I have also experimented with the new gradient tools of Rev 3.0. The process to
produce masks this way is somewhat complicated, but the resulting masks are fine.

The basic procedure to create masked images with ready-made masks is:

1. Select a portion of the image-to-be-masked with the selection graphic, in
which process the selection graphic can be moved, resized, and reshaped.
2. Adjust the rect of the (hidden) mask image to the rect of the selection graphic
3. Crop the image-to-be-masked to the rect
4. Transfer the alphamask of the mask image to the image-to-be-masked.

Much depends here on the quality of the mask. It should have been created with
its antialiased set to true, which is especially important when you want to
create masked images with sharp borders without transitional transparency. You
should set the resizequality of the mask to "best" -  to better adjust the mask
to the variable sizes of the chosen shape of the selection graphic. Bernd
Niggemann has recommended in this context to create a larger mask-image object
as the working template: Decreasing the size of the mask image during the
adaptation to the rect of the selection graphic affects the quality of the mask
less than the other way round.

In the corresponding section of the sample stack, you can try out masks with
varying degrees of transitional transparency and also of different non-oval shapes.

A final observation concerning the creation of masks inside Revolution and using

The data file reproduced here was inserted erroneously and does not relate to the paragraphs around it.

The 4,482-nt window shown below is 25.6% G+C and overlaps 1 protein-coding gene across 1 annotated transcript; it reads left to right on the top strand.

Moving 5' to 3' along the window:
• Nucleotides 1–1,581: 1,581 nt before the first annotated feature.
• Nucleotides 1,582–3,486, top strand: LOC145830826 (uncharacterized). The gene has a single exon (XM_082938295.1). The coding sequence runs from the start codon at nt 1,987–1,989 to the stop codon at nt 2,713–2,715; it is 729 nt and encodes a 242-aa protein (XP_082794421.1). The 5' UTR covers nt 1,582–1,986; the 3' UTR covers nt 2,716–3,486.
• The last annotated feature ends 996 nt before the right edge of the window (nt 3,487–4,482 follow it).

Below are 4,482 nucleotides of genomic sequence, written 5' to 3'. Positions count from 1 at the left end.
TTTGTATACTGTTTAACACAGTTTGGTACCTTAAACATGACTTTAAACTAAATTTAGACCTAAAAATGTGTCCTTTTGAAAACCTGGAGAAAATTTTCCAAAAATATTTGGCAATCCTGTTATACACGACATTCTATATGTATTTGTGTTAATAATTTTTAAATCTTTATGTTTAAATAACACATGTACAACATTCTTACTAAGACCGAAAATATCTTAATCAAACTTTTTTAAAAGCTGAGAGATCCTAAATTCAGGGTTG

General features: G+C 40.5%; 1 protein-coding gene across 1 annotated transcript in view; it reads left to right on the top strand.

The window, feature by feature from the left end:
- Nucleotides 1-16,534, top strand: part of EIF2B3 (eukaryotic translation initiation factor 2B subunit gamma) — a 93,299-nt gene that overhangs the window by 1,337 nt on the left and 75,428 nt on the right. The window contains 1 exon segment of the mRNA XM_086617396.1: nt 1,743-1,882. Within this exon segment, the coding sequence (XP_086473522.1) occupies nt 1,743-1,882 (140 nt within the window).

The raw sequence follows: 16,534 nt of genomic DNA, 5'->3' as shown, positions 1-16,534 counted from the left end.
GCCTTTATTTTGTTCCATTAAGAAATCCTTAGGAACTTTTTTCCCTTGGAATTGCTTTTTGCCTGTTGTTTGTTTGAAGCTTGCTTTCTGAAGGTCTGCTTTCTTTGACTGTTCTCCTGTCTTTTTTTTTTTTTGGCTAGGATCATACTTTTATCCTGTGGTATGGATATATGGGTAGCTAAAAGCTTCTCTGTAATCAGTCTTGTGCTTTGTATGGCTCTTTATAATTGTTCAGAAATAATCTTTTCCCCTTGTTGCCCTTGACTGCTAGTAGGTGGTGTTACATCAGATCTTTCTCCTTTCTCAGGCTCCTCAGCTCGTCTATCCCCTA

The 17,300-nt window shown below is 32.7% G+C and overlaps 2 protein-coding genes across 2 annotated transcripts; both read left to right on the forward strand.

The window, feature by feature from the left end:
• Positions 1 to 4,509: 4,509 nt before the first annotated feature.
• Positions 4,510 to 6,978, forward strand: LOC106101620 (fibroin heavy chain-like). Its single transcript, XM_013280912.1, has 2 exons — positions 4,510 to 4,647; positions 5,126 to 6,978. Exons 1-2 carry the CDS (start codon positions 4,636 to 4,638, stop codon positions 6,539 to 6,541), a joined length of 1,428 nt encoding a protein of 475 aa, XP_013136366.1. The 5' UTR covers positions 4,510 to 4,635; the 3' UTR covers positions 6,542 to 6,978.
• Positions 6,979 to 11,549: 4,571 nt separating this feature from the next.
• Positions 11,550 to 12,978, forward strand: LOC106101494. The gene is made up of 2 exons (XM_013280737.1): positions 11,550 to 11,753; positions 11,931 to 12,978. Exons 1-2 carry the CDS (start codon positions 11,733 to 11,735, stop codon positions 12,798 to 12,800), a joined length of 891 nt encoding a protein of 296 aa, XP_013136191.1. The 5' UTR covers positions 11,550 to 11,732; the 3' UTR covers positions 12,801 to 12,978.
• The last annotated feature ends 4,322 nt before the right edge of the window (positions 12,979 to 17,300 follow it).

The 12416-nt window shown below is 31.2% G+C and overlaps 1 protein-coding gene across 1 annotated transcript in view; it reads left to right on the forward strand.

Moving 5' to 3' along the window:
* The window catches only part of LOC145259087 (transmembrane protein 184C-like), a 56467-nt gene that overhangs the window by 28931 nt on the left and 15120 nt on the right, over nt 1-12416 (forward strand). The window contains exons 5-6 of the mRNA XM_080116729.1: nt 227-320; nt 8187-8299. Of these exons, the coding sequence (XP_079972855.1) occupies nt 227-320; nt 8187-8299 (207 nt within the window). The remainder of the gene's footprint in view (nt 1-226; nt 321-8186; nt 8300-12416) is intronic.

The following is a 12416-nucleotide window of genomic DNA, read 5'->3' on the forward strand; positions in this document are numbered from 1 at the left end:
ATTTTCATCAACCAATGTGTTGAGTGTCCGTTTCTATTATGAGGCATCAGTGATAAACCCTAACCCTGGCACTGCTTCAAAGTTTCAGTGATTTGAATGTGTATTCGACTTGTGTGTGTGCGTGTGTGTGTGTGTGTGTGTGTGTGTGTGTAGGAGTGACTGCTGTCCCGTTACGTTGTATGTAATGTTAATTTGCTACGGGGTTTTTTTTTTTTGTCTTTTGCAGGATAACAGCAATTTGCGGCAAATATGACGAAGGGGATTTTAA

the "import snapshot" format:

If the resulting mask image is not first saved as an external file and then
imported again, meaning if it remains as freshly created inside a stack or was
just copied from another mask-producing stack, then this mask image will have a
different quality, which we might call a "pre-PNG".

Pre-PNGs behave somewhat differently than normal PNGs: You cannot transfer its
alphamask to the image-to-be-masked when the pre-PNG is hidden, at least not
several times with resizing. After you have resized a pre-PNG during the masking
process, you might find that it is suddenly "empty", but it can be restored when
you copy and paste it (it then appears in its original size and shape).
A workaround to overcome this problem is to store the mask in a custom property
of its own and then to "initialize" the mask each time before it is used in the
calling script:

"put the CPimg of img "transition" into img "transition""

But of course you can easily convert a pre-PNG to a full PNG by saving the image
as an external file.

b) ====== Mask Images as Selection Tool =======

At the end of this overview we return to the two-line "starter" script of the
beginning which requires an image as a selection tool instead of a graphic.

I have added one card to the sample stack where this option can be tried out.

One feature is especially helpful when using a resizable and reshapable
selection image: You can set the blendlevel of the image separately without
affecting its alphamask and thus create a selection image which lets you see the
image-to-be-masked underneath the selection area.

On this card you can choose between 10 shapes for the mask. There is only one
selection tool - consisting of a group with the mask image and a graphic
"handle" - into which these shapes are then inserted when you select one of the
shape buttons.

The produced masked images can then be saved as external files or transferred to
a "composition" card, on which you can arrange the collected masked images as a
new picture. The options on the composition card are stiil on a very preliminary
level, this serves only to indicate one of  further possibilities of using
masked images.

Best regards

Wilhelm Sanke